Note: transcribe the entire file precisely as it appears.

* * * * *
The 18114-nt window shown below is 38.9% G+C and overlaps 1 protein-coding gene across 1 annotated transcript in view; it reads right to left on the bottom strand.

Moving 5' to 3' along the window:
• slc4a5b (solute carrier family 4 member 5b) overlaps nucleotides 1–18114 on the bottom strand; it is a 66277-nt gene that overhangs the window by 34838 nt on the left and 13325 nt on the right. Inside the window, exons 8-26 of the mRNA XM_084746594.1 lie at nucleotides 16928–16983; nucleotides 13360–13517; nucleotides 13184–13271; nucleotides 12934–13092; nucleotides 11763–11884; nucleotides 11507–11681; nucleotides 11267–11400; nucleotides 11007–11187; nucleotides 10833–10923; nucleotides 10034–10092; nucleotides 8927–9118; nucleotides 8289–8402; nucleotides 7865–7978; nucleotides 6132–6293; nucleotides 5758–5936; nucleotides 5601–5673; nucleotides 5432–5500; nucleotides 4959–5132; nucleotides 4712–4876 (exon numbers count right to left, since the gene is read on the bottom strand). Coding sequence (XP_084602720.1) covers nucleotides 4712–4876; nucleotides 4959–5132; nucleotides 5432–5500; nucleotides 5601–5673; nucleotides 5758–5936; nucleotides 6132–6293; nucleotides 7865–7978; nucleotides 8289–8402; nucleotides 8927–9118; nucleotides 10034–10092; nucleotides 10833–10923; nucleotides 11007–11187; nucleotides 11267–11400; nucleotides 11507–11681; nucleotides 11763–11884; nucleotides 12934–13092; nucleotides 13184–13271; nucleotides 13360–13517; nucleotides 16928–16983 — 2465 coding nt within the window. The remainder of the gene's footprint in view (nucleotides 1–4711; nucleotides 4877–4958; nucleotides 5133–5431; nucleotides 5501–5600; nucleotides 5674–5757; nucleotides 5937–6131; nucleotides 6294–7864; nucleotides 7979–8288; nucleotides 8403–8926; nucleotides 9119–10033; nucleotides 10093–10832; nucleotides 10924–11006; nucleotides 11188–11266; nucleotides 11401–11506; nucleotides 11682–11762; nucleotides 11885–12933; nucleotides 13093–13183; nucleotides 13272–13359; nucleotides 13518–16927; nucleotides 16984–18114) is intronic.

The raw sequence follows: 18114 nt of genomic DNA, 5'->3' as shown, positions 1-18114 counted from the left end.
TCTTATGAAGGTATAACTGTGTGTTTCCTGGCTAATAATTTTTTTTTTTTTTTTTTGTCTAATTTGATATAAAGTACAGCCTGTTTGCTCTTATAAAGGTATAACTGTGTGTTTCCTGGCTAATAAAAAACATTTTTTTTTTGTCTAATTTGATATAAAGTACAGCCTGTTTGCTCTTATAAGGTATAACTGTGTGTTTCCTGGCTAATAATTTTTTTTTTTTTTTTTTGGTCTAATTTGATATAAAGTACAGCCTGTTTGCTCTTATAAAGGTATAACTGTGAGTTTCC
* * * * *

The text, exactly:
The 18114-nt window shown below is 38.9% G+C and overlaps 1 protein-coding gene across 1 annotated transcript in view; it reads right to left on the bottom strand.

Moving 5' to 3' along the window:
• slc4a5b (solute carrier family 4 member 5b) overlaps nucleotides 1–18114 on the bottom strand; it is a 66277-nt gene that overhangs the window by 34838 nt on the left and 13325 nt on the right. Inside the window, exons 8-26 of the mRNA XM_084746594.1 lie at nucleotides 16928–16983; nucleotides 13360–13517; nucleotides 13184–13271; nucleotides 12934–13092; nucleotides 11763–11884; nucleotides 11507–11681; nucleotides 11267–11400; nucleotides 11007–11187; nucleotides 10833–10923; nucleotides 10034–10092; nucleotides 8927–9118; nucleotides 8289–8402; nucleotides 7865–7978; nucleotides 6132–6293; nucleotides 5758–5936; nucleotides 5601–5673; nucleotides 5432–5500; nucleotides 4959–5132; nucleotides 4712–4876 (exon numbers count right to left, since the gene is read on the bottom strand). Coding sequence (XP_084602720.1) covers nucleotides 4712–4876; nucleotides 4959–5132; nucleotides 5432–5500; nucleotides 5601–5673; nucleotides 5758–5936; nucleotides 6132–6293; nucleotides 7865–7978; nucleotides 8289–8402; nucleotides 8927–9118; nucleotides 10034–10092; nucleotides 10833–10923; nucleotides 11007–11187; nucleotides 11267–11400; nucleotides 11507–11681; nucleotides 11763–11884; nucleotides 12934–13092; nucleotides 13184–13271; nucleotides 13360–13517; nucleotides 16928–16983 — 2465 coding nt within the window. The remainder of the gene's footprint in view (nucleotides 1–4711; nucleotides 4877–4958; nucleotides 5133–5431; nucleotides 5501–5600; nucleotides 5674–5757; nucleotides 5937–6131; nucleotides 6294–7864; nucleotides 7979–8288; nucleotides 8403–8926; nucleotides 9119–10033; nucleotides 10093–10832; nucleotides 10924–11006; nucleotides 11188–11266; nucleotides 11401–11506; nucleotides 11682–11762; nucleotides 11885–12933; nucleotides 13093–13183; nucleotides 13272–13359; nucleotides 13518–16927; nucleotides 16984–18114) is intronic.

The raw sequence follows: 18114 nt of genomic DNA, 5'->3' as shown, positions 1-18114 counted from the left end.
TCTTATGAAGGTATAACTGTGTGTTTCCTGGCTAATAATTTTTTTTTTTTTTTTTTGTCTAATTTGATATAAAGTACAGCCTGTTTGCTCTTATAAAGGTATAACTGTGTGTTTCCTGGCTAATAAAAAACATTTTTTTTTTGTCTAATTTGATATAAAGTACAGCCTGTTTGCTCTTATAAGGTATAACTGTGTGTTTCCTGGCTAATAATTTTTTTTTTTTTTTTTTGGTCTAATTTGATATAAAGTACAGCCTGTTTGCTCTTATAAAGGTATAACTGTGAGTTTCC